Pop Wilder stayed.  One night, 17 years later, he would bitterly remark that he’d had the last raise of his life 17 years earlier.  Mr. Potter had no viable replacement for Pop, and had been a shrewd and manipulative businessman – playing off of Pop’s fears.  But Pop (and Pop’s name) was what he wanted, but he wanted it only at the lowest possible price.

To give you an example of what kind of a gem Mr. Potter was:  Mr. Potter owned a gold mine, and fired his mining engineer every two years.  He didn’t want the mining engineer to know more than he did about the mine.

Great guy, huh?  I met him once.  I felt like I was in the presence of something H. P. Lovecraft wrote about – some evil eldritch abomination from beyond time.  Or just an evil old dude.

Fast forward a very long time . . .

I was living in Alaska with The Mrs.  We loved it.  We had given birth to Pugsley up there (well, to be honest, I was present, and wrote the checks, so I gave birth, too, right?).  Our house was the right size.  The lifestyle was amazing – guns, gasoline, and woodburning fireplaces.  Plus they even had Internet.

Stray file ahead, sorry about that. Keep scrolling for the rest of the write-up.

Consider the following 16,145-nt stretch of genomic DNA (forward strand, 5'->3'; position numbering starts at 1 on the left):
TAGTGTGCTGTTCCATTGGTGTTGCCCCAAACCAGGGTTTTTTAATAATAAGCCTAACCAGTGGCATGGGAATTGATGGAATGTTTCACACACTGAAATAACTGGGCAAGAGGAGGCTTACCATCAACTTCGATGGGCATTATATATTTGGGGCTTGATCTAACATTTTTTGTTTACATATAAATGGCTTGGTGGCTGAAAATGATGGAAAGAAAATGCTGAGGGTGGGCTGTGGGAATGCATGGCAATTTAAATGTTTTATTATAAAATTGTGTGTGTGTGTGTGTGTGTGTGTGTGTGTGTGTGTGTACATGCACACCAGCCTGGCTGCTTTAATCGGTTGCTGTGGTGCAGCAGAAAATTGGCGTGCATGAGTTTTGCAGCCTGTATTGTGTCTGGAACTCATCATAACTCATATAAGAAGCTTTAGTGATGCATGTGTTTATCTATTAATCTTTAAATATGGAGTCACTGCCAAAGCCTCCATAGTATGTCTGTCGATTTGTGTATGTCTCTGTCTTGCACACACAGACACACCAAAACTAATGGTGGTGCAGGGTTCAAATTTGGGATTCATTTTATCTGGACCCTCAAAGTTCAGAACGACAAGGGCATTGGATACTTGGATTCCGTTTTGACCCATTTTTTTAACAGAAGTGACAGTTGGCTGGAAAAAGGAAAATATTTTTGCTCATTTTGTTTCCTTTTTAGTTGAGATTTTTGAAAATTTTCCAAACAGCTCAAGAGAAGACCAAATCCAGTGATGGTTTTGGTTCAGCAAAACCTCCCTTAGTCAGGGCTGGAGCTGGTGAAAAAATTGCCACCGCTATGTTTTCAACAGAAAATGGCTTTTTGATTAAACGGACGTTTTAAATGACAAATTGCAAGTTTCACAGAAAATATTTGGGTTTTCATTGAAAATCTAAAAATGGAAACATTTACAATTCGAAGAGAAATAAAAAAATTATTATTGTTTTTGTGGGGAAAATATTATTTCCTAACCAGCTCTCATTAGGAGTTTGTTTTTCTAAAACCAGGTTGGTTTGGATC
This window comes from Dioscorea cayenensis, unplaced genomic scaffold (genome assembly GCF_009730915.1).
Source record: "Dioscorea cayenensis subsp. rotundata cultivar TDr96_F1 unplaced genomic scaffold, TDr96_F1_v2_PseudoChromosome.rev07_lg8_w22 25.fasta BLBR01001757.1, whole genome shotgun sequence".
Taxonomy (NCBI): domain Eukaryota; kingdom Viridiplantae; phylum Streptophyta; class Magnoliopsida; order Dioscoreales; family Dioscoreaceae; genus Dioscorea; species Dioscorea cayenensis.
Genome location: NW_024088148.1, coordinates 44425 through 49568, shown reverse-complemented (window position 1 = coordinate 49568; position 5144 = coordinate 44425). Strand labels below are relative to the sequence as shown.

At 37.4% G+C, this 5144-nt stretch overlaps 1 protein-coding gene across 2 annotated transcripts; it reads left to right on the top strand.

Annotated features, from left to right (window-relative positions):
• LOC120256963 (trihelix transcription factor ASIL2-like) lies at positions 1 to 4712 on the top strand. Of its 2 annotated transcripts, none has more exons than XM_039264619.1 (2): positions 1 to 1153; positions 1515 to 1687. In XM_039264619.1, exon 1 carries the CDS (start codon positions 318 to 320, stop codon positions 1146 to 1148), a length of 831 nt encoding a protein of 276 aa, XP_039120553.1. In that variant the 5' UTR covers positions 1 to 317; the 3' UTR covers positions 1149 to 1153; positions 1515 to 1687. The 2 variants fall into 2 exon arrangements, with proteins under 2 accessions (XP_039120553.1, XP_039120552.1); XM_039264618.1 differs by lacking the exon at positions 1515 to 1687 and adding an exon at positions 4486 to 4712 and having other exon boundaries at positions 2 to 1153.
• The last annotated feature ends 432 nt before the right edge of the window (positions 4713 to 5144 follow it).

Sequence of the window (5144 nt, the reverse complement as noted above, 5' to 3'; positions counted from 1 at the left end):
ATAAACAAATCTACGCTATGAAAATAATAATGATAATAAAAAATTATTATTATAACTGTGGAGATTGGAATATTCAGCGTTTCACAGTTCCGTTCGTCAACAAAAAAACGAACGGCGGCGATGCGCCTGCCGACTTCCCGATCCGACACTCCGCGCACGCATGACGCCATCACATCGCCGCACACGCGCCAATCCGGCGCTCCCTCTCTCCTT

Then an old boss called.

He was looking for me to move down to the lower 48, specifically, Texas.  Honestly, we weren’t interested.  Fairbanks was wonderful.  And I had even said (once upon a time) that I’d never move to Houston.

I told him, “No.  Thanks for asking.  We like it here.”

His response:  “What would it take for you to move this way?”

Me:  “Okay, (NUMBER).”  I arrived at number by adding my salary, my wife’s salary, her bonus, my bonus, and then threw 20% on top.  I thought that my unreasonable request would at least gently shut him down so I could move on and ignore him.

Him:  “Okay, we could do that number, plus a guaranteed 20% bonus, minimum.  And a signing bonus.  And we can move all of your stuff.  But the boss says we can’t buy your house with the relocation package.”

I was stunned.  He called my bluff.  The Mrs. and I spent agonizing hours on this, but finally gave in and listened.  He flew the whole family down to Houston and we looked the place over.  Not to our liking, but the opportunity was so large . . . .